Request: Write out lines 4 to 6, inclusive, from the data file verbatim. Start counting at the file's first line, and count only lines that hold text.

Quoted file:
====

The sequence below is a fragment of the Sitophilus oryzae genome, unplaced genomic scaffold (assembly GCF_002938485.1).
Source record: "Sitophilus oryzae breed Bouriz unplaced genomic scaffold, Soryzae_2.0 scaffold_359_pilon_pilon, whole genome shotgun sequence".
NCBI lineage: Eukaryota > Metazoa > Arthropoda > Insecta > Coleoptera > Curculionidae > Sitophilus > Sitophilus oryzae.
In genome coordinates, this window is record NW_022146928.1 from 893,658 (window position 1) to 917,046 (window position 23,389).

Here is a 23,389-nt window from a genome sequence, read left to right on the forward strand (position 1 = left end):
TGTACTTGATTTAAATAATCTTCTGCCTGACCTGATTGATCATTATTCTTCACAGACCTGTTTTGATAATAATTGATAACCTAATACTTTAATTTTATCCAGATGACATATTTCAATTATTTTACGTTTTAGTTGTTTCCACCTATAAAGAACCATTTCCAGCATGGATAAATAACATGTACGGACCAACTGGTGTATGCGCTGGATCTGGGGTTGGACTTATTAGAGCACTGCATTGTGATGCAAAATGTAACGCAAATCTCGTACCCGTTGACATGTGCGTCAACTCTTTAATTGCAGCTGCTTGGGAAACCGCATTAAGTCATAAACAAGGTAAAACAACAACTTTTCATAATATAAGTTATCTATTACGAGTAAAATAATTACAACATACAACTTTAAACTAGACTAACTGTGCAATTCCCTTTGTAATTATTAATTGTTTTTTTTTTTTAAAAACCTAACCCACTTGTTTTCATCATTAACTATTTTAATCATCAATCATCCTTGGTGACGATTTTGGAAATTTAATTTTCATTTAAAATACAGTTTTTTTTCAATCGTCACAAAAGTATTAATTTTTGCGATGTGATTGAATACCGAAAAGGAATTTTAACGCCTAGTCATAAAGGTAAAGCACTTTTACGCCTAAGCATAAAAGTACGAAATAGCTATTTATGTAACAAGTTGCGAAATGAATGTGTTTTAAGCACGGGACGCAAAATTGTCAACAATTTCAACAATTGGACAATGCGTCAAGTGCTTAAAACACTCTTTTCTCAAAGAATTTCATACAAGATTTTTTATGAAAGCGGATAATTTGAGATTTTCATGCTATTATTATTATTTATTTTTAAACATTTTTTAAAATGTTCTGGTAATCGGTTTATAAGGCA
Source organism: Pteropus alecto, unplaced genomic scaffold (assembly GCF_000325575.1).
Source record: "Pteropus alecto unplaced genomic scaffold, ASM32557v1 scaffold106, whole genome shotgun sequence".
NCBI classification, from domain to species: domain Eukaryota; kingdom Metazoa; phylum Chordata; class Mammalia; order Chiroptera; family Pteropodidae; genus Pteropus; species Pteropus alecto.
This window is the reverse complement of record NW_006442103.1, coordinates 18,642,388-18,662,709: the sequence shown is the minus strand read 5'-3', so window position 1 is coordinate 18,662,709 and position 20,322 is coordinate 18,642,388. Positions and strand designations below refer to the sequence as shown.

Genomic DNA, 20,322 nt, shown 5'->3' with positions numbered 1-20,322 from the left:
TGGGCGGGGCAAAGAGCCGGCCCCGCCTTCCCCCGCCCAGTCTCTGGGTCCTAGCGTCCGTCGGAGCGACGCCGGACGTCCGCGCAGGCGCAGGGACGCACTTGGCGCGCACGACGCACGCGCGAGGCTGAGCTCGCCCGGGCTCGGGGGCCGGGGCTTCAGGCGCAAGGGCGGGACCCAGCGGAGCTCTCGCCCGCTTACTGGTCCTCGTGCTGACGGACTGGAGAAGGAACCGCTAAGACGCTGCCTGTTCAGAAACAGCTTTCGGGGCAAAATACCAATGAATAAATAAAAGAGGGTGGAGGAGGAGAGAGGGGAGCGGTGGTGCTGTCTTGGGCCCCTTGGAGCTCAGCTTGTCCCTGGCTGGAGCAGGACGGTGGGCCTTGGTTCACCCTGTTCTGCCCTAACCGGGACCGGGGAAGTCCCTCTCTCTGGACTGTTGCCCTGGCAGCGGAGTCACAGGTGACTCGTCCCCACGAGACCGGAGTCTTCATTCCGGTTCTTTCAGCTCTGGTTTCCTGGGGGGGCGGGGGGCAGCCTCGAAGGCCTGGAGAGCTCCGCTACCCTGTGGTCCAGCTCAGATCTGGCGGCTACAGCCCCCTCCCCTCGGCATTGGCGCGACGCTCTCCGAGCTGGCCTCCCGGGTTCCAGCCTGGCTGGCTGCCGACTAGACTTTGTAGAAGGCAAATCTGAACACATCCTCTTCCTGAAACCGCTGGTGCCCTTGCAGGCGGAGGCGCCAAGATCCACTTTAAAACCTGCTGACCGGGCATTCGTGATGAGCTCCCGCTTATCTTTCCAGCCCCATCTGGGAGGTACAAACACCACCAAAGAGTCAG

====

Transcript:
In genome coordinates, this window is record NW_022146928.1 from 893,658 (window position 1) to 917,046 (window position 23,389).

Here is a 23,389-nt window from a genome sequence, read left to right on the forward strand (position 1 = left end):
TGTACTTGATTTAAATAATCTTCTGCCTGACCTGATTGATCATTATTCTTCACAGACCTGTTTTGATAATAATTGATAACCTAATACTTTAATTTTATCCAGATGACATATTTCAATTATTTTACGTTTTAGTTGTTTCCACCTATAAAGAACCATTTCCAGCATGGATAAATAACATGTACGGACCAACTGGTGTATGCGCTGGATCTGGGGTTGGACTTATTAGAGCACTGCATTGTGATGCAAAATGTAACGCAAATCTCGTACCCGTTGACATGTGCGTCAACTCTTTAATTGCAGCTGCTTGGGAAACCGCATTAAGTCATAAACAAGGTAAAACAACAACTTTTCATAATATAAGTTATCTATTACGAGTAAAATAATTACAACATACAACTTTAAACTAGACTAACTGTGCAATTCCCTTTGTAATTATTAATTGTTTTTTTTTTTTAAAAACCTAACCCACTTGTTTTCATCATTAACTATTTTAATCATCAATCATCCTTGGTGACGATTTTGGAAATTTAATTTTCATTTAAAATACAGTTTTTTTTCAATCGTCACAAAAGTATTAATTTTTGCGATGTGATTGAATACCGAAAAGGAATTTTAACGCCTAGTCATAAAGGTAAAGCACTTTTACGCCTAAGCATAAAAGTACGAAATAGCTATTTATGTAACAAGTTGCGAAATGAATGTGTTTTAAGCACGGGACGCAAAATTGTCAACAATTTCAACAATTGGACAATGCGTCAAGTGCTTAAAACACTCTTTTCTCAAAGAATTTCATACAAGATTTTTTATGAAAGCGGATAATTTGAGATTTTCATGCTATTATTATTATTTATTTTTAAACATTTTTTAAAATGTTCTGGTAATCGGTTTATAAGGCA